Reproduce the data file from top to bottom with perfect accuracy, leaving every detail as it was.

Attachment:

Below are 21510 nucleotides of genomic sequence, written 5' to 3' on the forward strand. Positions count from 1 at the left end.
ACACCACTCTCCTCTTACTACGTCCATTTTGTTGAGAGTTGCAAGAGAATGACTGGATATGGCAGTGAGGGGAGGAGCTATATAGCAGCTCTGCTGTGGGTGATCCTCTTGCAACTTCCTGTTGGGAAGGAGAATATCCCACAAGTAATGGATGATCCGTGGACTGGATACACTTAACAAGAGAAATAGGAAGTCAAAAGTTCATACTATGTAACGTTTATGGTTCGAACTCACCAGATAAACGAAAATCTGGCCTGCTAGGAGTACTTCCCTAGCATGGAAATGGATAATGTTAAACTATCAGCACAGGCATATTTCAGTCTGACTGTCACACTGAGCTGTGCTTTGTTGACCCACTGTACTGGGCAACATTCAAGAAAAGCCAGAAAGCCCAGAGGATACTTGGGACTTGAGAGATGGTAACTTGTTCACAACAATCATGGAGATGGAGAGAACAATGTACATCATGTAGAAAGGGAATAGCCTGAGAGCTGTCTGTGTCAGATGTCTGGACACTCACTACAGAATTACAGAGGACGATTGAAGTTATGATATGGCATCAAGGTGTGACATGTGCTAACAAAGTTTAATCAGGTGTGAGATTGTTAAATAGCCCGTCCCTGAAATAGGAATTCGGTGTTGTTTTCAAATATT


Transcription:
Below are 21510 nucleotides of genomic sequence, written 5' to 3' on the forward strand. Positions count from 1 at the left end.
ACACCACTCTCCTCTTACTACGTCCATTTTGTTGAGAGTTGCAAGAGAATGACTGGATATGGCAGTGAGGGGAGGAGCTATATAGCAGCTCTGCTGTGGGTGATCCTCTTGCAACTTCCTGTTGGGAAGGAGAATATCCCACAAGTAATGGATGATCCGTGGACTGGATACACTTAACAAGAGAAATAGGAAGTCAAAAGTTCATACTATGTAACGTTTATGGTTCGAACTCACCAGATAAACGAAAATCTGGCCTGCTAGGAGTACTTCCCTAGCATGGAAATGGATAATGTTAAACTATCAGCACAGGCATATTTCAGTCTGACTGTCACACTGAGCTGTGCTTTGTTGACCCACTGTACTGGGCAACATTCAAGAAAAGCCAGAAAGCCCAGAGGATACTTGGGACTTGAGAGATGGTAACTTGTTCACAACAATCATGGAGATGGAGAGAACAATGTACATCATGTAGAAAGGGAATAGCCTGAGAGCTGTCTGTGTCAGATGTCTGGACACTCACTACAGAATTACAGAGGACGATTGAAGTTATGATATGGCATCAAGGTGTGACATGTGCTAACAAAGTTTAATCAGGTGTGAGATTGTTAAATAGCCCGTCCCTGAAATAGGAATTCGGTGTTGTTTTCAAATATT